Jeff Zimmerman of Royals Review takes a great look into how Ervin Santana's velocity decline among other things, could result in Tommy John surgery for the right-hander: Ervin Santana: Damaged Goods - Royals Review
In 2012, his velocity stayed near 92 mph and his injury factor steadily increased with a couple of large jumps along the way. On August 26, his injury index spiked near .8. It is the highest value I have seen without the pitcher eventually needing Tommy John Surgery.
Eric Seidman of FanGraphs discusses how Denard Span could be a good option in a crowded market for center fielders: Don’t Forget About Denard Span | FanGraphs Baseball
Denard Span isn’t discussed as much as a potential trade target, but he combines some of the best attributes of everyone mentioned above: He fields the position terrifically, he’s a very good baserunner, he has a high career walk rate and a wRC+ 5% better than the league. He’s also signed to a team-friendly contract.
I missed this link last week, because of the hurricane, but Matt Swartz and MLB trade rumors have combined again to create a great resource with their projected arbitration salaries for this offseason: Projected Arbitration Salaries For 2013: MLB Rumors - MLBTradeRumors.com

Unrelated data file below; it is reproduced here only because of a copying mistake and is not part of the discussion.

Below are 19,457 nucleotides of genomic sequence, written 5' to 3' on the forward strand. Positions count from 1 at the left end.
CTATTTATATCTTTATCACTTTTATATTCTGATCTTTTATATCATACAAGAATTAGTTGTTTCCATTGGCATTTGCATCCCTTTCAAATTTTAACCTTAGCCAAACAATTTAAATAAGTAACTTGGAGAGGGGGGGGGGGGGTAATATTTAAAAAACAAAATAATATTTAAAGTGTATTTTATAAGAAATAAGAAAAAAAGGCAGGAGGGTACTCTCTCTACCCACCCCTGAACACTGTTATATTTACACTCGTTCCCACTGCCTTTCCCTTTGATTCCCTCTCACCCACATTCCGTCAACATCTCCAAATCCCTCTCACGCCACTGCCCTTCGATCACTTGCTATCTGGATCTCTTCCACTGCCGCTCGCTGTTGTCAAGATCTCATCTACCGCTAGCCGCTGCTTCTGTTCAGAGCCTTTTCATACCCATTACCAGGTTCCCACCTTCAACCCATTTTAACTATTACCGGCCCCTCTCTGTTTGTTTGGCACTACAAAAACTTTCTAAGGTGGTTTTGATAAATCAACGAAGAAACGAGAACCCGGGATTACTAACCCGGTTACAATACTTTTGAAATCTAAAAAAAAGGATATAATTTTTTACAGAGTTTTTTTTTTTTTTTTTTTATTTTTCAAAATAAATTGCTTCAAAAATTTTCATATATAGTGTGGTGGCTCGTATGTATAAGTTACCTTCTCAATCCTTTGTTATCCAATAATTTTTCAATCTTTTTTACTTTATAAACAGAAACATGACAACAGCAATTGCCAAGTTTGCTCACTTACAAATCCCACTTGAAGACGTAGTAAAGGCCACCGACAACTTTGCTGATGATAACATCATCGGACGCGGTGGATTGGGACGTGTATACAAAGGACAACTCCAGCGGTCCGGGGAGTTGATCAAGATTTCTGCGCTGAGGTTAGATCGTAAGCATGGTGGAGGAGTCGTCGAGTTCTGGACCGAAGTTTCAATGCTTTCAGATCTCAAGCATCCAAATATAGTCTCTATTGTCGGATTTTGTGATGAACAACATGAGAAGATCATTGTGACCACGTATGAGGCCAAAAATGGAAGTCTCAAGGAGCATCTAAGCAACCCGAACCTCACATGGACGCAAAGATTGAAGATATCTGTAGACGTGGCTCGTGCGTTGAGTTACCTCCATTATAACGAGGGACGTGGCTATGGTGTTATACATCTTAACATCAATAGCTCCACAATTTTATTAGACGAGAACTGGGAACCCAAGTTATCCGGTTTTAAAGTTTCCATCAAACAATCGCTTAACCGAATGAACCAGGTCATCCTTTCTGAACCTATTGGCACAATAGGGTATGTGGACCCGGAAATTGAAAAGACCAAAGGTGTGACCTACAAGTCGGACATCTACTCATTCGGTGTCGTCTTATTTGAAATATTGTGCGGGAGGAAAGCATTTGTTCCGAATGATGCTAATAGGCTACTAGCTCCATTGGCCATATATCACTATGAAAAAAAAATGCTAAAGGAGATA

As explained in this series of posts, Matt Swartz has developed a very accurate model for MLBTR to project arbitration salaries. We've heard from many MLB teams and agencies that reference the projections in their work. By my count there are 213 remaining arbitration eligible players. Click to download an Excel spreadsheet with our projected salaries, or click below to see everything.
Patriot explains how he is voting for the Rookie of the Year Award for this year's Internet Baseball Awards: Walk Like a Sabermetrician: IBA Ballot: Rookie of the Year
The NL race is competitive, although if you insert any sort of future projection/historical significance/age factor into your thinking, it becomes a runaway as well. I don’t though; I attempt to make an honest evaluation of each player’s value for the season in question and use that as the criteria for my ROY ballot. I might allow those considerations to seep in if it’s a virtual tie and one player clearly has the edge in the other factors.
In an interesting article over at Baseball Prospectus, Maury Brown discusses Josh Hamilton and the possibility of the slugger receiving a $175 million contract: Baseball Prospectus | Bizball: Sizing Up a Seven-Year, $175 Million Deal for Josh Hamilton
So let’s say it happens. Let’s say Hamilton lands a seven-year, $175 million deal. How would he stack up compared to the highest-paid players in the league? Based on total contract dollars, $175 million would rank Hamilton ninth, moving CC Sabathia down to 10th. Mark Teixeira, who would sit just ahead of Hamilton with the seven-year, $180 million deal that he reached with the Yankees for the 2009-16, is the only player beside Sabathia to have a lower WARP in his platform year leading up to their high-dollar contracts.